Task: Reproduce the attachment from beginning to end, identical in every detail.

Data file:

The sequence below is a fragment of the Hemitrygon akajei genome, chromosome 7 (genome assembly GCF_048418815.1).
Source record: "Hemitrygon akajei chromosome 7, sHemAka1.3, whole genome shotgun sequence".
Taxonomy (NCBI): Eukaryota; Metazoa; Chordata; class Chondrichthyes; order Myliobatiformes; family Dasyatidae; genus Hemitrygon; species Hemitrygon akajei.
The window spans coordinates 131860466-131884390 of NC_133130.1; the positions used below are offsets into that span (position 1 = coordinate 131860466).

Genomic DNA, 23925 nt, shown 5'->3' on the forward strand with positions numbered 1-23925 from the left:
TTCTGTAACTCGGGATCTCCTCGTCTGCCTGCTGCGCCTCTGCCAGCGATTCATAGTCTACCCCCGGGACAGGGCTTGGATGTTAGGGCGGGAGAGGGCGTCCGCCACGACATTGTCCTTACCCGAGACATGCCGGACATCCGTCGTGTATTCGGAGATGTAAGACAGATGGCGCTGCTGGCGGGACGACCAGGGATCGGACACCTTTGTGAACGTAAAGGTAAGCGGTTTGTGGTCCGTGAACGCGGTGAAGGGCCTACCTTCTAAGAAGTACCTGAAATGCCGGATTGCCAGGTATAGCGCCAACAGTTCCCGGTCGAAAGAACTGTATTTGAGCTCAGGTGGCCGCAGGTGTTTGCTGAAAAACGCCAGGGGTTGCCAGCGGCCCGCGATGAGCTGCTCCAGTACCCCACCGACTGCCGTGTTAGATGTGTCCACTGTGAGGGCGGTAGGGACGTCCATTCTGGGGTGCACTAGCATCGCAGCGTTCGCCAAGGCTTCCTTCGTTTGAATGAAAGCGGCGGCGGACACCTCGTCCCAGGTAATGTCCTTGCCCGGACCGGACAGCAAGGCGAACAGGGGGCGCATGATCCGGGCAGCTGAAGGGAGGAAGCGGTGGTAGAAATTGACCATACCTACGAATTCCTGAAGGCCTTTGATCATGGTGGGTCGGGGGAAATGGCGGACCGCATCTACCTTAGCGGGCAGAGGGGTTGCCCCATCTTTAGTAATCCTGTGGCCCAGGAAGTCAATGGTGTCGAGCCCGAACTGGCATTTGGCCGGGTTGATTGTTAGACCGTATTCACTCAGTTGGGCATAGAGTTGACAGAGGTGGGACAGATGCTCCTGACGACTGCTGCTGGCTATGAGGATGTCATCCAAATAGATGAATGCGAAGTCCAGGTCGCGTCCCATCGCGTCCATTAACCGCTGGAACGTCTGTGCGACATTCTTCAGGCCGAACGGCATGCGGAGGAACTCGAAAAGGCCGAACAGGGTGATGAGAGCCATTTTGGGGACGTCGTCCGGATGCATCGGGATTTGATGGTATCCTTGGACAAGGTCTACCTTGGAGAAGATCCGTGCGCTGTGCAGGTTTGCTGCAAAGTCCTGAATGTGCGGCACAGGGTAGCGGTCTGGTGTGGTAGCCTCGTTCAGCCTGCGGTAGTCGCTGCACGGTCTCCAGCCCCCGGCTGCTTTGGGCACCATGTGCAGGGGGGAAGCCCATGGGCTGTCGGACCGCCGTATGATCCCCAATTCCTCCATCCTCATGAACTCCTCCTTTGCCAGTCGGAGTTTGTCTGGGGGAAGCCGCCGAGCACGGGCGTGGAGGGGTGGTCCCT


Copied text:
The sequence below is a fragment of the Hemitrygon akajei genome, chromosome 7 (genome assembly GCF_048418815.1).
Source record: "Hemitrygon akajei chromosome 7, sHemAka1.3, whole genome shotgun sequence".
Taxonomy (NCBI): Eukaryota; Metazoa; Chordata; class Chondrichthyes; order Myliobatiformes; family Dasyatidae; genus Hemitrygon; species Hemitrygon akajei.
The window spans coordinates 131860466-131884390 of NC_133130.1; the positions used below are offsets into that span (position 1 = coordinate 131860466).

Genomic DNA, 23925 nt, shown 5'->3' on the forward strand with positions numbered 1-23925 from the left:
TTCTGTAACTCGGGATCTCCTCGTCTGCCTGCTGCGCCTCTGCCAGCGATTCATAGTCTACCCCCGGGACAGGGCTTGGATGTTAGGGCGGGAGAGGGCGTCCGCCACGACATTGTCCTTACCCGAGACATGCCGGACATCCGTCGTGTATTCGGAGATGTAAGACAGATGGCGCTGCTGGCGGGACGACCAGGGATCGGACACCTTTGTGAACGTAAAGGTAAGCGGTTTGTGGTCCGTGAACGCGGTGAAGGGCCTACCTTCTAAGAAGTACCTGAAATGCCGGATTGCCAGGTATAGCGCCAACAGTTCCCGGTCGAAAGAACTGTATTTGAGCTCAGGTGGCCGCAGGTGTTTGCTGAAAAACGCCAGGGGTTGCCAGCGGCCCGCGATGAGCTGCTCCAGTACCCCACCGACTGCCGTGTTAGATGTGTCCACTGTGAGGGCGGTAGGGACGTCCATTCTGGGGTGCACTAGCATCGCAGCGTTCGCCAAGGCTTCCTTCGTTTGAATGAAAGCGGCGGCGGACACCTCGTCCCAGGTAATGTCCTTGCCCGGACCGGACAGCAAGGCGAACAGGGGGCGCATGATCCGGGCAGCTGAAGGGAGGAAGCGGTGGTAGAAATTGACCATACCTACGAATTCCTGAAGGCCTTTGATCATGGTGGGTCGGGGGAAATGGCGGACCGCATCTACCTTAGCGGGCAGAGGGGTTGCCCCATCTTTAGTAATCCTGTGGCCCAGGAAGTCAATGGTGTCGAGCCCGAACTGGCATTTGGCCGGGTTGATTGTTAGACCGTATTCACTCAGTTGGGCATAGAGTTGACAGAGGTGGGACAGATGCTCCTGACGACTGCTGCTGGCTATGAGGATGTCATCCAAATAGATGAATGCGAAGTCCAGGTCGCGTCCCATCGCGTCCATTAACCGCTGGAACGTCTGTGCGACATTCTTCAGGCCGAACGGCATGCGGAGGAACTCGAAAAGGCCGAACAGGGTGATGAGAGCCATTTTGGGGACGTCGTCCGGATGCATCGGGATTTGATGGTATCCTTGGACAAGGTCTACCTTGGAGAAGATCCGTGCGCTGTGCAGGTTTGCTGCAAAGTCCTGAATGTGCGGCACAGGGTAGCGGTCTGGTGTGGTAGCCTCGTTCAGCCTGCGGTAGTCGCTGCACGGTCTCCAGCCCCCGGCTGCTTTGGGCACCATGTGCAGGGGGGAAGCCCATGGGCTGTCGGACCGCCGTATGATCCCCAATTCCTCCATCCTCATGAACTCCTCCTTTGCCAGTCGGAGTTTGTCTGGGGGAAGCCGCCGAGCACGGGCGTGGAGGGGTGGTCCCT